Drawing Him On

From “Funeral Oration for His Father” (374)

I have heard the Scripture say, who can find a valiant woman and declare that she is a divine gift, and that a good marriage is brought about by the Lord… I think that, had anyone from the ends of the earth and from every race of men attempted to bring about the best of marriages, he could not have found a better or more harmonious one than this…

She indeed who was given to Adam as a help-meet for him, because it was not good for man to be alone, instead of an help-meet became an enemy… But she who was given by God to my father became not only his help-meet, but even his leader, drawing him on by her influence in deed and word to the highest excellence…

What time or place for prayer ever escaped her?  To this she was drawn before all other things in the day… Who reduced the flesh by more constant fast and vigil?  Or stood like a pillar night and day in psalmody?… Who was a better patron of the orphan and the widow?  Who aided as much in the alleviation of the misfortunes of the mourner?… These were the discoveries of her faith and the undertakings of her spiritual fervor.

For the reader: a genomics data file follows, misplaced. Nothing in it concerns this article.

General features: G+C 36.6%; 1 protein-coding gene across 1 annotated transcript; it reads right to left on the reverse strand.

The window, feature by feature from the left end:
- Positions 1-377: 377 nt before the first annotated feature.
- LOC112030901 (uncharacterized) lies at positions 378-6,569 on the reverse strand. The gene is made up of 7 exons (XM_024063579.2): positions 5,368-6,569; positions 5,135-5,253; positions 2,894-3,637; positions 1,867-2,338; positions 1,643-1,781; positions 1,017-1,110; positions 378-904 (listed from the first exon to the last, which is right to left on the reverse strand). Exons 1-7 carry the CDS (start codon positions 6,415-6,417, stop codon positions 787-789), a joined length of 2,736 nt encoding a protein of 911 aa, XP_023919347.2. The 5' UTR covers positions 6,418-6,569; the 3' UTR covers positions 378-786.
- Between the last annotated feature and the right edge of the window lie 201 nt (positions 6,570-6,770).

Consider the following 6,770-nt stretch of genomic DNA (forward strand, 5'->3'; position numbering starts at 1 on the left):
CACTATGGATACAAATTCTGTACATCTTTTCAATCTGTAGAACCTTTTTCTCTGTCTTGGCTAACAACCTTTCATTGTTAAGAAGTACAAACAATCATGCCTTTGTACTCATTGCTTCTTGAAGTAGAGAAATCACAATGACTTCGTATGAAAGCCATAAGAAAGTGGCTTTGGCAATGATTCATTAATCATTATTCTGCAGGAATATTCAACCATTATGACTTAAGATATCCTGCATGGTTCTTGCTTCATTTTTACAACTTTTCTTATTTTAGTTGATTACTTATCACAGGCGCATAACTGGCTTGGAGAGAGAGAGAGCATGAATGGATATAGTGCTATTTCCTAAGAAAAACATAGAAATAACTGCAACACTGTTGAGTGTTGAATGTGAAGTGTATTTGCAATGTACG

St. Gregory Nazianzus (329-390) was among the most influential theologians and orators of the early church, and is ranked among the four great doctors of the Eastern Church. An uncompromising champion of the Nicene Faith, he went to Constantinople in 379, aiming to reconvert the city to orthodoxy, and was made its archbishop. He led the Second Ecumenical Council in 381, which affirmed the full divinity of the Holy Spirit. Gregory preached this funeral oration after the death of his father, also named Gregory, who had been converted to Christianity through the witness of his wife, Nonna, and later became Bishop of Nazianus. Gregory is commemorated on January 2 by most Anglican churches and the Roman Catholic Church, and on January 25 by the Orthodox churches.  


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